The Murder Business…new writing, unedited, and incomplete…

Cartwright. Konan hadn’t thought of him in a long time. When he left the group, he tried to forget everything and everyone associated with the clandestine organization. It was punishment enough to remember what he’d done. He had tried to avoid any remembrances of Cartwright and Billy. He really did.

“You can’t escape your past. Now that piece of garbage is here in Fredericksburg. He and Billy are here. Scheming. Planning. Wreaking havoc on an unsuspected populace.”

It was enough to give him nightmares.

Konan went home. His mind raced with thoughts. He showered and changed into pajamas and house shoes, and stretched out on his couch. A Tom and Jerry movie was on, he half-watched it. Sleep refused to visit, so he took two Tylenol P.M. to make him drowsy. An uneasy sleep fell over him.

Somewhere in the Middle East, 2005:

The sun’s rays scorched the back of Konan. He and his team were in search of predators. Raw sewage soaked the boots of the men as they walked through the neighborhood. Random kids ran up. “Chocolate, mister! Chocolate!” Konan waved them off with a dismissive gesture. One of the new guys, he insisted that the team members called him Hillbilly, handed a small boy a bag of M&Ms.
“Here, kid. Run on now. We’re hunting monsters.”
The kid trailed along behind the men chattering away. He bounced a soccer ball between his feet, every now and then he would kick it at the squad. Hillbilly tried to shush him, but the kid got louder and louder. As the men made the turn, Hillbilly shouted.
Konan dove for cover, the squad separated as the grenade exploded. Ears ringing, Konan peeked from behind the vehicle where he took cover. The boy turned the corner and pulled the pin on another grenade when he saw Konan. He cocked his arm back to throw it. Konan fired.

Konan leapt to his feet. Sweat soaked his couch and his body. He looked around, he was alone. “Holy Jesus…you’re not there. Breathe. Relax. You’re not there.”

The urge to vomit built up in his throat. He leaned over the sink, and the only thing that came out was blood and phlegm. His phone rang.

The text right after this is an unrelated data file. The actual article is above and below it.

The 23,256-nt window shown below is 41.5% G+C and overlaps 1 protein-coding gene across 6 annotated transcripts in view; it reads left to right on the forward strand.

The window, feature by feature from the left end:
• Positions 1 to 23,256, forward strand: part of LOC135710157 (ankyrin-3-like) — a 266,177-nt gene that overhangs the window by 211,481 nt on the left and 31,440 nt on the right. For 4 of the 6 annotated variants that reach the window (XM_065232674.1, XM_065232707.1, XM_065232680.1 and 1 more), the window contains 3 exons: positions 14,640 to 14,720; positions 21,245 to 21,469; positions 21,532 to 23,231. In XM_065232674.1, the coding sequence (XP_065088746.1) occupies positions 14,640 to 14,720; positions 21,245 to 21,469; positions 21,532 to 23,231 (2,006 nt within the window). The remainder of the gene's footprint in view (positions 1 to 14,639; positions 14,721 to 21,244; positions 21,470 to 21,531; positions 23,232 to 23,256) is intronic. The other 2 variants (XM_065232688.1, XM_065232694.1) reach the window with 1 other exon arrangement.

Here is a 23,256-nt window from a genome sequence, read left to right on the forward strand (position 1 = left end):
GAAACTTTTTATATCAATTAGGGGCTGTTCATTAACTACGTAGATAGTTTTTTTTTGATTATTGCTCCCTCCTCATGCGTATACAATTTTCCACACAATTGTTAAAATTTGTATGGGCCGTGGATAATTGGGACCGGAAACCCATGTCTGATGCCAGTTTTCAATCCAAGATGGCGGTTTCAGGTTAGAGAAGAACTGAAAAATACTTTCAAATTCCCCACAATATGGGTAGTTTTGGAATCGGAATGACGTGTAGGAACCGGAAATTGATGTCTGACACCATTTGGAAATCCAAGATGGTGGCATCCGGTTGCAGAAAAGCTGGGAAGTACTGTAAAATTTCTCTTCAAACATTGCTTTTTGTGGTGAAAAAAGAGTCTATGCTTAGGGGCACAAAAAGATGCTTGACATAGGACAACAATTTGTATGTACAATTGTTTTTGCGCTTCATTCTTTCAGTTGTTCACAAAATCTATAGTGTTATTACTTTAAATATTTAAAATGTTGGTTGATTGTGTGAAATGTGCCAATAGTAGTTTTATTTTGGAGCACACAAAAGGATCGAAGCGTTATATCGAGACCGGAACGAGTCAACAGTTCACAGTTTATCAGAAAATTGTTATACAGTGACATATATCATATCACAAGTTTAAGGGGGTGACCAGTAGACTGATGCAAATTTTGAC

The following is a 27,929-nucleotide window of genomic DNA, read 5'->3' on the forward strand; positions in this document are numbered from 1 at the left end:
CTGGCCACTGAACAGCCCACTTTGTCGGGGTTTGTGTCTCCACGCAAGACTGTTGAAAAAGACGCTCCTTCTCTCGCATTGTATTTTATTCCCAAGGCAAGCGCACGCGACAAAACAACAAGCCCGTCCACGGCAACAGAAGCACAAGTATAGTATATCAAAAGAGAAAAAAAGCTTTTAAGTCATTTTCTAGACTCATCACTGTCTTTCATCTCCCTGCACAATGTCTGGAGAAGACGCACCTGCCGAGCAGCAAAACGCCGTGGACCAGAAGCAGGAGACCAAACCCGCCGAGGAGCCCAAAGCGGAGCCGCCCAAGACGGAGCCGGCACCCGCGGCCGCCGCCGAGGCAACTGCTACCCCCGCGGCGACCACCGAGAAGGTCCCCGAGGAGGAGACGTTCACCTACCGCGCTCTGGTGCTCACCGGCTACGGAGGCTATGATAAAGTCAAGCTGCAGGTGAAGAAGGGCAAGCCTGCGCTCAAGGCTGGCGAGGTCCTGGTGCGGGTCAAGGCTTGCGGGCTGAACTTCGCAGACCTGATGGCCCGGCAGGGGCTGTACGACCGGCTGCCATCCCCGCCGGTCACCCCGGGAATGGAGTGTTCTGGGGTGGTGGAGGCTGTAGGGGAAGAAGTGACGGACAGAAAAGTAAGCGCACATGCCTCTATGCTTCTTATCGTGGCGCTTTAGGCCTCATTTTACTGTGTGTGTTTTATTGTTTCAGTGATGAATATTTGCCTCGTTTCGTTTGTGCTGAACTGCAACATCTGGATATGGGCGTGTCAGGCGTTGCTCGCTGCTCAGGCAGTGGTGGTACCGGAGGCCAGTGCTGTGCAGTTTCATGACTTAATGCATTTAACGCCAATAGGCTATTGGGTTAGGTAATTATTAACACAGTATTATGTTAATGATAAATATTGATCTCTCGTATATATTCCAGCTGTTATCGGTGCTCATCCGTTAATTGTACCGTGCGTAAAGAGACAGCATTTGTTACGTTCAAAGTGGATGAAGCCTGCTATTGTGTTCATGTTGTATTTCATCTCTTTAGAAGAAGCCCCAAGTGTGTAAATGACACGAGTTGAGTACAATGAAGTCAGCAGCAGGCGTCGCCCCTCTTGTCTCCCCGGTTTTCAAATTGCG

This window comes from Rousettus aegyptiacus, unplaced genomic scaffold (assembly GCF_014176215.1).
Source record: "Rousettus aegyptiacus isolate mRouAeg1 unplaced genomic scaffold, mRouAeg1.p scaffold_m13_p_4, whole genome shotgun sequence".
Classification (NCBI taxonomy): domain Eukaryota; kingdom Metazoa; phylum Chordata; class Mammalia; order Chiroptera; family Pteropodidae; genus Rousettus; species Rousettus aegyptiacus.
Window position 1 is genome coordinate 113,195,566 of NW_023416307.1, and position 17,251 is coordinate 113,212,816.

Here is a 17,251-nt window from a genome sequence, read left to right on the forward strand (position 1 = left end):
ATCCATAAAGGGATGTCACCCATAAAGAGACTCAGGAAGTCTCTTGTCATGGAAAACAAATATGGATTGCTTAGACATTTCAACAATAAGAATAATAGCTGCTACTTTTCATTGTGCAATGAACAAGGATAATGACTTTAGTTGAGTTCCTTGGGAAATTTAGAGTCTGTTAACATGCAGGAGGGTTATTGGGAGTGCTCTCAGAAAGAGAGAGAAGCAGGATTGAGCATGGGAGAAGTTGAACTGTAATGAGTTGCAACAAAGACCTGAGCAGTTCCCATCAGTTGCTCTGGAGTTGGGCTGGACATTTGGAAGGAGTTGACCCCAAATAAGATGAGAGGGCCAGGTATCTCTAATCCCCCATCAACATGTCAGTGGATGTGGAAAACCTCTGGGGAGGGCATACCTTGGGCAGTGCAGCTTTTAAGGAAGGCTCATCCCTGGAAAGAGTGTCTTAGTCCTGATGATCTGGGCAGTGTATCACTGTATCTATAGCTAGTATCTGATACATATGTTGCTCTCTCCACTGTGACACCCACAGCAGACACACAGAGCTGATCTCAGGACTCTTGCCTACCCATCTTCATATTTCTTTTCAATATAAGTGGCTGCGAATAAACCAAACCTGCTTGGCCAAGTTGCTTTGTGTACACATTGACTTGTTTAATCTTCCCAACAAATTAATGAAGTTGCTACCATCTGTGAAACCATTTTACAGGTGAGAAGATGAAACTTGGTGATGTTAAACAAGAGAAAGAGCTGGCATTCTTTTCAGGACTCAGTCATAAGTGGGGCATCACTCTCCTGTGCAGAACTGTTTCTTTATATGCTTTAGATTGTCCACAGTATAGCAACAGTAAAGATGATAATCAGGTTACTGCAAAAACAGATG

“Hello, Konan.”

“Who is this?”

“I hear you’re looking for me.”

“Ric Terrace?”

“That’s the name for this rotation. Why are you interested in me?”

“You seem like an interesting guy. Considering that you’re dead and all. Did you kill Judge Traylor?”

“I’m just giving you a call to let you know that I’m not dead, and you should quit looking while you’re ahead.”

“So, you called to threaten me.”

“Ah, I don’t make threats. Especially, to one of our own. Quit looking.”

“I’m not one of you…”

“Sure you are, Konan. We’re wolves among the sheep.”

Then he hung up.

Konan washed his face and made a cup of coffee. He sat in the dark and sipped his coffee. Ric Terrace’s words bothered him. “You’re one of us. A wolf among the sheep.” A lone tear slid down his face in the dark. “I no longer want to be a wolf.”

At 0430, Konan’s phone rang again.

“Hello,” he grunted as he tried to get comfortable in his recliner.

“Hey, partner. Are you awake?”

“I am now.”

“Okay. I’m in your yard, and I brought company.”


Konan unlocked the door. Lilly, Manson, and Rankin stood at the bottom of his steps.

“Y’all come on in. I’ll start coffee.”

“I brought donuts,” Manson said as she wiggled the box. Konan nodded.

Lilly and Rankin sat on his couch. Manson put the donuts on the counter, while Konan started the coffee.

“What’s got y’all out and about so early,” he asked as he poured coffee.

“Alderman Winston had a car wreck last night,” Rankin said. “Brakes failed going down Jacob’s Hill. Went right off the side of the cliff.”


“Tia was real quick to call it an accident,” Manson said.

“I bet. Well, I received a call from Ric Terrace this morning. He said he wanted to let me know he wasn’t dead. That we should quit looking for him.”

“Is that why you look like you’ve seen a ghost,” Lilly said.

“It’s been a rough night.”

“I bet.”

Konan put sugar and creamer on the counter. Manson and Rankin fixed their coffee and took a donut. Lilly fixed her coffee and sat at the counter.

No one said anything for a long moment.

“Good donuts,” Konan said as he polished off a chocolate covered donut. Manson giggled.

“My mom works at Bowman’s Bakery on Wilkins Avenue. She made them just for us.”

“Well, tell her thanks.”

“I will.”

Lilly looked at Konan. She looked tired too, Konan realized. All of them were on the verge of exhaustion.

“Nobody has said anything about this yet,” Lilly said between sips of coffee. “What are we going to do about Tia?”

“I say we shoot her,” Konan said.

Everyone laughed. Lilly shook her head no. “You don’t get a vote,” she teased. Rankin and Manson laughed into their coffee cups.

“We’re probably going to have to,” Rankin said. Lilly and Manson shook their heads no.

“Nah, man. Just kidding about shooting her. We’re going to have to confront her at some point. I think we should wait until we know more,” Konan said.

“Besides the unfired bullet, we have nothing to bring to the court. What’s our next move,” Lilly asked.

“We shake things up,” Konan said. Everyone looked at him. “We find Ric Terrace, and take down Billy.”

“How do we do that,” Rankin asked.

“Me and Lilly take the bullet and confront, Tia. You guys go follow up on Alderman Winston’s ‘accident.’ Then, we’ll see what falls out of the tree.”

“Sounds like a plan,” Rankin said.

Everyone finished their coffee and donuts. Daybreak was not far away now. Konan walked into his room and dressed into comfortable jeans, a green Carhartt tee, and steel-toed Red Wing boots. If things went south when they confronted Tia, he wanted to be ready.

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